Though the sale of single-family residences was flat in 2012 (78 sales in both years), the condo market heated up last year (36 sales in 2012 versus 23 the previous year). Overall, home sales in Madison Park (Washington Park and Broadmoor included) totaled 113 in 2012, a 12% improvement over the 101 homes sold in 2011.
The median sales price of houses, however, actually declined slightly, from $1,252,000 in 2011 to $1,228,000 in 2012. And the average price per square foot of the houses that sold in 2012 showed a marginal decline to $402.10:
The average price of condos sold in 2012 was $535,301, down from $564,725 in 2011, but the size of the average sold condo was also smaller year over year. Nevertheless, the average price per square foot declined to $410.83 in 2012 from $421.17 in 2011.
As always, there were differences in how the three sections of Madison Park performed in 2012. Interestingly, the least exclusive area of the neighborhood (that would be everything other than Broadmoor and Washington Park) showed a strong increase in both sales activity and the median-value of houses sold:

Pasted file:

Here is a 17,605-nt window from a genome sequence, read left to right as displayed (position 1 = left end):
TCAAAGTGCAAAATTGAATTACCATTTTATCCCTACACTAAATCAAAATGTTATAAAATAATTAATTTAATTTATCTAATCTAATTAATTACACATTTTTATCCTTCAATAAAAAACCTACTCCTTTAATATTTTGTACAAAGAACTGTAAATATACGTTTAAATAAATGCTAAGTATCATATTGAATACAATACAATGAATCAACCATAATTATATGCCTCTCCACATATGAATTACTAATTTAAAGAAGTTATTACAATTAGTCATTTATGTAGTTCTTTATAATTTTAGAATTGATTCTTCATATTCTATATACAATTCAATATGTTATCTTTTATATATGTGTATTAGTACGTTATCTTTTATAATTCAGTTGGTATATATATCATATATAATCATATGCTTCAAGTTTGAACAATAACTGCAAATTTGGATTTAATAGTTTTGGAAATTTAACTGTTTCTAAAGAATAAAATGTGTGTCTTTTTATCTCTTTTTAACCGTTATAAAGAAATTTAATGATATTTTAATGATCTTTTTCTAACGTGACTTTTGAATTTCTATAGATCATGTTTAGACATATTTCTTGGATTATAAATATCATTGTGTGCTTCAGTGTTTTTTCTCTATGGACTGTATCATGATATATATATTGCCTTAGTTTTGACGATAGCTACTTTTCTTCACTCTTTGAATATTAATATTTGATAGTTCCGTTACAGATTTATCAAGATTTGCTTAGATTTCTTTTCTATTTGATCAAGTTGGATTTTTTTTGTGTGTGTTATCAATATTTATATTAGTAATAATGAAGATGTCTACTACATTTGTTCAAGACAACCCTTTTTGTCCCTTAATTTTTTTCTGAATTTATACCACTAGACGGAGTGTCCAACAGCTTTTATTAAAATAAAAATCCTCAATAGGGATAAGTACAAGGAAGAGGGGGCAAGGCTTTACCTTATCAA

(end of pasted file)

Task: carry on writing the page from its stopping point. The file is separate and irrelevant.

Broadmoor, meanwhile, experienced a both a decrease in total sales (12 versus 19 the previous year) and a slight decline in the median value of those sales:
This, however, is where we always add a cautionary note. These values are based on the houses that actually sold during the year and may (or may not) be representative of the change in value for other homes in the neighborhood (both those currently on the market and those not for sale). For a neighborhood this small and diverse, it is much harder to extrapolate values from sales data than is true for other markets such as Capitol Hill, for example. Just ask an appraiser.
Here's some information that many will find more comforting. It comes from Zillow, which provides a monthly analysis of neighborhood home values based on sales data. This is what Madison Park's trend line looks like as of the end of February 2013 (unfortunately, Broadmoor is not included in our neighborhood for Zillow's purposes):